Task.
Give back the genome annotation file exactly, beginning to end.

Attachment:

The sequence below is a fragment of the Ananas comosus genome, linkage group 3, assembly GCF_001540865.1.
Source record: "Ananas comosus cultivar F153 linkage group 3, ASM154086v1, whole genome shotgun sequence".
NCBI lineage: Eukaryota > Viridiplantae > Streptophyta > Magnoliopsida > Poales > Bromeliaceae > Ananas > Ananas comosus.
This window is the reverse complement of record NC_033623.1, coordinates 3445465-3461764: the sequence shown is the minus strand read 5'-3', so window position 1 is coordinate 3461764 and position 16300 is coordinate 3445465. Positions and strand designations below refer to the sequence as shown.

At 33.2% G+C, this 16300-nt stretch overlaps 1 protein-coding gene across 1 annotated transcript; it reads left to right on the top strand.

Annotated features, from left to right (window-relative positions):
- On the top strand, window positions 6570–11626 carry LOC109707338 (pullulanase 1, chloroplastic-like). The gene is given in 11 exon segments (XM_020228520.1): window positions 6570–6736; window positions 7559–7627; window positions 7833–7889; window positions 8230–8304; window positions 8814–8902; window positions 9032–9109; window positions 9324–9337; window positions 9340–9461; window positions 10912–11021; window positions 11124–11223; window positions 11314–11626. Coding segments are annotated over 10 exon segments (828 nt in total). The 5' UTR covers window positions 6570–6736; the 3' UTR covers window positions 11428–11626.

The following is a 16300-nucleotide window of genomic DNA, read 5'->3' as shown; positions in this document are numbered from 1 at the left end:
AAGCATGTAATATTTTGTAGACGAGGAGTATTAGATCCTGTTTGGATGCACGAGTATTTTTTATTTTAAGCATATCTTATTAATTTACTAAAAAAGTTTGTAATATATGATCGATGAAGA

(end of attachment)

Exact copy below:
The sequence below is a fragment of the Ananas comosus genome, linkage group 3, assembly GCF_001540865.1.
Source record: "Ananas comosus cultivar F153 linkage group 3, ASM154086v1, whole genome shotgun sequence".
NCBI lineage: Eukaryota > Viridiplantae > Streptophyta > Magnoliopsida > Poales > Bromeliaceae > Ananas > Ananas comosus.
This window is the reverse complement of record NC_033623.1, coordinates 3445465-3461764: the sequence shown is the minus strand read 5'-3', so window position 1 is coordinate 3461764 and position 16300 is coordinate 3445465. Positions and strand designations below refer to the sequence as shown.

At 33.2% G+C, this 16300-nt stretch overlaps 1 protein-coding gene across 1 annotated transcript; it reads left to right on the top strand.

Annotated features, from left to right (window-relative positions):
- On the top strand, window positions 6570–11626 carry LOC109707338 (pullulanase 1, chloroplastic-like). The gene is given in 11 exon segments (XM_020228520.1): window positions 6570–6736; window positions 7559–7627; window positions 7833–7889; window positions 8230–8304; window positions 8814–8902; window positions 9032–9109; window positions 9324–9337; window positions 9340–9461; window positions 10912–11021; window positions 11124–11223; window positions 11314–11626. Coding segments are annotated over 10 exon segments (828 nt in total). The 5' UTR covers window positions 6570–6736; the 3' UTR covers window positions 11428–11626.

The following is a 16300-nucleotide window of genomic DNA, read 5'->3' as shown; positions in this document are numbered from 1 at the left end:
AAGCATGTAATATTTTGTAGACGAGGAGTATTAGATCCTGTTTGGATGCACGAGTATTTTTTATTTTAAGCATATCTTATTAATTTACTAAAAAAGTTTGTAATATATGATCGATGAAGA